Lymphatic filariasis is due to filarial parasites which are transmitted to humans through mosquitoes.
When a mosquito with infective stage larvae bites a person, the parasites are deposited on the person's skin from where they enter the body. The larvae then migrate to the lymphatic vessels where they develop into adult worms in the human lymphatic system. Infection is usually acquired in childhood, but the painful and profoundly disfiguring visible manifestations of the disease occur later in life. Whereas acute episodes of the disease cause temporary disability, lymphatic filariasis (LF) leads to permanent disability.
LF is endemic in 83 countries and there are an estimated 120 million cases, including 25 million men with hydroceles and 15 million people, primarily women, with lymphedema. The disease occurs throughout the tropical areas of Africa, Asia, the Americas and the Pacific, with around 66% of the infection clustered in South-East Asia and most of the remaining infection (~33%) centred in Africa.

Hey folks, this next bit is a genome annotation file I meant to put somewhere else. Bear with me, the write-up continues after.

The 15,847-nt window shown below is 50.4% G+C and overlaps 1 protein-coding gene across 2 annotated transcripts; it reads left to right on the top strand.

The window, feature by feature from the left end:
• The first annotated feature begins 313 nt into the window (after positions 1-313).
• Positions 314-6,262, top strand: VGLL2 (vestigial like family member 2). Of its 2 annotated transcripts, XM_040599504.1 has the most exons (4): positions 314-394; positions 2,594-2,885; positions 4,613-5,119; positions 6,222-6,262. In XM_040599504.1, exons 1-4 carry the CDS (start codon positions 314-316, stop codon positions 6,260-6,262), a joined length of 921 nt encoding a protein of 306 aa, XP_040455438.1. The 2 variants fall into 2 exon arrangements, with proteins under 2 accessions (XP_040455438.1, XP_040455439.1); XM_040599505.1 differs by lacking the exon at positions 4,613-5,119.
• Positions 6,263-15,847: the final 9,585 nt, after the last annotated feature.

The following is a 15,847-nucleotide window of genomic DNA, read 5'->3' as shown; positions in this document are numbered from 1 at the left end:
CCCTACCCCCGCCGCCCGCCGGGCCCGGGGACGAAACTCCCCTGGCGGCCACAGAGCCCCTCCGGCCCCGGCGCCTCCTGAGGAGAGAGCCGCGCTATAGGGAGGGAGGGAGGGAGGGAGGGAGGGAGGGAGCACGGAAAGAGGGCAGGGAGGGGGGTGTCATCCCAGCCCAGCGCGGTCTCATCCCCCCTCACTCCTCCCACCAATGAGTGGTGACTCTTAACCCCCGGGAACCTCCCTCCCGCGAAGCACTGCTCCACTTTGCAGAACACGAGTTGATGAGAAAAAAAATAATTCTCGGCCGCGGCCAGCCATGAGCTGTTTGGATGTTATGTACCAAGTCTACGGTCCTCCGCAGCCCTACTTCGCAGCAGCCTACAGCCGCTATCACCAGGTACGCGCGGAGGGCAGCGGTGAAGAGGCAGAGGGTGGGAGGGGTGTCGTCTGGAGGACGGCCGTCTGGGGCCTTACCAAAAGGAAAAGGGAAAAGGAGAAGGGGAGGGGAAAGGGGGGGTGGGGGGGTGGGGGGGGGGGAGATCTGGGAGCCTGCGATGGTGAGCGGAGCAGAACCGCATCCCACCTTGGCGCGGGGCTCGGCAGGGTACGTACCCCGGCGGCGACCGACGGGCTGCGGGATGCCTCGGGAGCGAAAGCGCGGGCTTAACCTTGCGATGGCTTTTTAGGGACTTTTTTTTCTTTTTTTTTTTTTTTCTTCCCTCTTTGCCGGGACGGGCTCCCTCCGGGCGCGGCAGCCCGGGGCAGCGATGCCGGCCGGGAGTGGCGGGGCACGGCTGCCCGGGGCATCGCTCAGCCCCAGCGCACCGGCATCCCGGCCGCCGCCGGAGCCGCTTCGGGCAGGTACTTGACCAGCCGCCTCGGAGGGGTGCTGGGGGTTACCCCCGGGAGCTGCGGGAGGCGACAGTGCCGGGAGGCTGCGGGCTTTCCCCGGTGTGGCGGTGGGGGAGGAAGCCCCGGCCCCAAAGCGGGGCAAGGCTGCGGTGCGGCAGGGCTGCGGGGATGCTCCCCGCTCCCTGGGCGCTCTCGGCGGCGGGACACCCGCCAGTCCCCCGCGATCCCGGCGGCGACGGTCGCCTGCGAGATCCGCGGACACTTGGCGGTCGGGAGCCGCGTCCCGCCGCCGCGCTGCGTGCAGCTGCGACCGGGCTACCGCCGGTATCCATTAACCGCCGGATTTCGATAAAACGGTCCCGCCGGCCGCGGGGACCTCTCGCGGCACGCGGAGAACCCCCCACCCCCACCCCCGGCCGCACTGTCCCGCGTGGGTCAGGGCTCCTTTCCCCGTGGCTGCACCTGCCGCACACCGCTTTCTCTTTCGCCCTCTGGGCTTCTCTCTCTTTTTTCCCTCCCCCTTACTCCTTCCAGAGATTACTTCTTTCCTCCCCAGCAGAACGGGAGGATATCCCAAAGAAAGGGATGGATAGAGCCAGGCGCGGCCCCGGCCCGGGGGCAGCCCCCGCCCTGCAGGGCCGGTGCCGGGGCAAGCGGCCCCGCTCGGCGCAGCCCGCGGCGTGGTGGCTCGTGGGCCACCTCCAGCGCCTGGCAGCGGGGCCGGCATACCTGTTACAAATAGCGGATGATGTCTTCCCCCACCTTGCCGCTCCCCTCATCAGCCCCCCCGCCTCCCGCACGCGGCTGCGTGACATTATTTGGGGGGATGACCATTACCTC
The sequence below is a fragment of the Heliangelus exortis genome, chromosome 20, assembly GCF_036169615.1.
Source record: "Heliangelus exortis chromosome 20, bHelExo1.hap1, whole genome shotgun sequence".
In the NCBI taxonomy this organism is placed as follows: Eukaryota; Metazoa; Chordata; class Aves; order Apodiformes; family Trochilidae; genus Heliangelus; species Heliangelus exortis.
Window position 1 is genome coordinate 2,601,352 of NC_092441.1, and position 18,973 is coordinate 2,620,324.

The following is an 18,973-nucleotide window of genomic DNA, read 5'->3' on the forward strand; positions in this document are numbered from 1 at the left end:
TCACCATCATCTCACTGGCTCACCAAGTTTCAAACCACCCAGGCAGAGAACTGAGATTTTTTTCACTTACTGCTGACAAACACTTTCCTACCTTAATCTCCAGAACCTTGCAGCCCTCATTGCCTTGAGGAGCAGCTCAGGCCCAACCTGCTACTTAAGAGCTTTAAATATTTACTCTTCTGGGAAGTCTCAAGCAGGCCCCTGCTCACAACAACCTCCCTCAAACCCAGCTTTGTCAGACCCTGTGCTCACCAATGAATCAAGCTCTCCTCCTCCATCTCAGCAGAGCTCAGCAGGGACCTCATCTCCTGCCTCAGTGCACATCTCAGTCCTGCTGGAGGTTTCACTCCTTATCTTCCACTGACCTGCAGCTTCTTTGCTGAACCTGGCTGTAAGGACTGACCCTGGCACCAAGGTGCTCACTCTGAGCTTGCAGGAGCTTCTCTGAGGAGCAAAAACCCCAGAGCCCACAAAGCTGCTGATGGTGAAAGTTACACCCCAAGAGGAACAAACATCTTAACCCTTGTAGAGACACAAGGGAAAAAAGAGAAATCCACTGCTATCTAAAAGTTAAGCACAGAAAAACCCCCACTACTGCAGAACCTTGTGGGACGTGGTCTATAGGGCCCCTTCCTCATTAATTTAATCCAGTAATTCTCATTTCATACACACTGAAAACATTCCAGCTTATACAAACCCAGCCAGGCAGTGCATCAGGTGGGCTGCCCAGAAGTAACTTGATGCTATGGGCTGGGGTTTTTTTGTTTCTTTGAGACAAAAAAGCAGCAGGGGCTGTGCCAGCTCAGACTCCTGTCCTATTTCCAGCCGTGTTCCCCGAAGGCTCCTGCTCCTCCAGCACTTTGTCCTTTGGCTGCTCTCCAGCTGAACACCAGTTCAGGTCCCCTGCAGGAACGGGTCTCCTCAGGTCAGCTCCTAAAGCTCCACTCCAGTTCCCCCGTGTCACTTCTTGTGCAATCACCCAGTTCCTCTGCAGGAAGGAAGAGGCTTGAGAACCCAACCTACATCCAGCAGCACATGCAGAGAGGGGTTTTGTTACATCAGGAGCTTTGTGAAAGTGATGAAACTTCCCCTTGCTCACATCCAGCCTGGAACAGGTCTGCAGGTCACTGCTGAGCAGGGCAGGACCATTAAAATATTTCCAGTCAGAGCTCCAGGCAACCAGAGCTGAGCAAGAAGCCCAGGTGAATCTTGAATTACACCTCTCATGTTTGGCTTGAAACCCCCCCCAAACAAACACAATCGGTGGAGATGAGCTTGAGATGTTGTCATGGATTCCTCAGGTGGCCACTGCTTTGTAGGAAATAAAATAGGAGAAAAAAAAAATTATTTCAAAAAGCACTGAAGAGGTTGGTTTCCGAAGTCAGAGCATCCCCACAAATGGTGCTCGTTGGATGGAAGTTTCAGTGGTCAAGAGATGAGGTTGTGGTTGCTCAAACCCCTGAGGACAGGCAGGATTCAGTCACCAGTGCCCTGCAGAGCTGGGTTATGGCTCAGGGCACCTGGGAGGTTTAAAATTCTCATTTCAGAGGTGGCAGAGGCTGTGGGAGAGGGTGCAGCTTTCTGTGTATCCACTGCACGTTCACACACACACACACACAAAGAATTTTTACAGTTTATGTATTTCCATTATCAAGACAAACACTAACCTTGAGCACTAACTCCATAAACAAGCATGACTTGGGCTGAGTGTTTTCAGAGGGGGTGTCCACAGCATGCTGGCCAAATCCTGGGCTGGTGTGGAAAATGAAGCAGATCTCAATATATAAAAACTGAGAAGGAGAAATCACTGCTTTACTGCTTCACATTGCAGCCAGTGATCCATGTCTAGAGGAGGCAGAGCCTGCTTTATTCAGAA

LF is caused by a species of filarial round worms, or nematodes, with up to 90% of all infections caused by Wuchereria bancrofti. In some parts of Asia, LF is caused by Brugia malayi and Brugia timori. Various mosquito species transmit these worms: Culex mosquitoes transmit W. bancrofti in urban and semi-urban areas, Anopheles mosquitoes transmit worms in rural environments, especially in Africa, and Aedes mosquitoes are responsible for transmission throughout the Pacific.
To learn more about the transmission dynamics of lymphatic filariasis, please visit the Global Atlas of Helminth Infections (GAHI).
Numerous countries have implemented LF control programmes, with significant achievements in the Americas, the Pacific and Asia. A few countries in Africa are close to their elimination goals. To learn more about LF elimination, please visit the Global Atlas of Helminth Infections.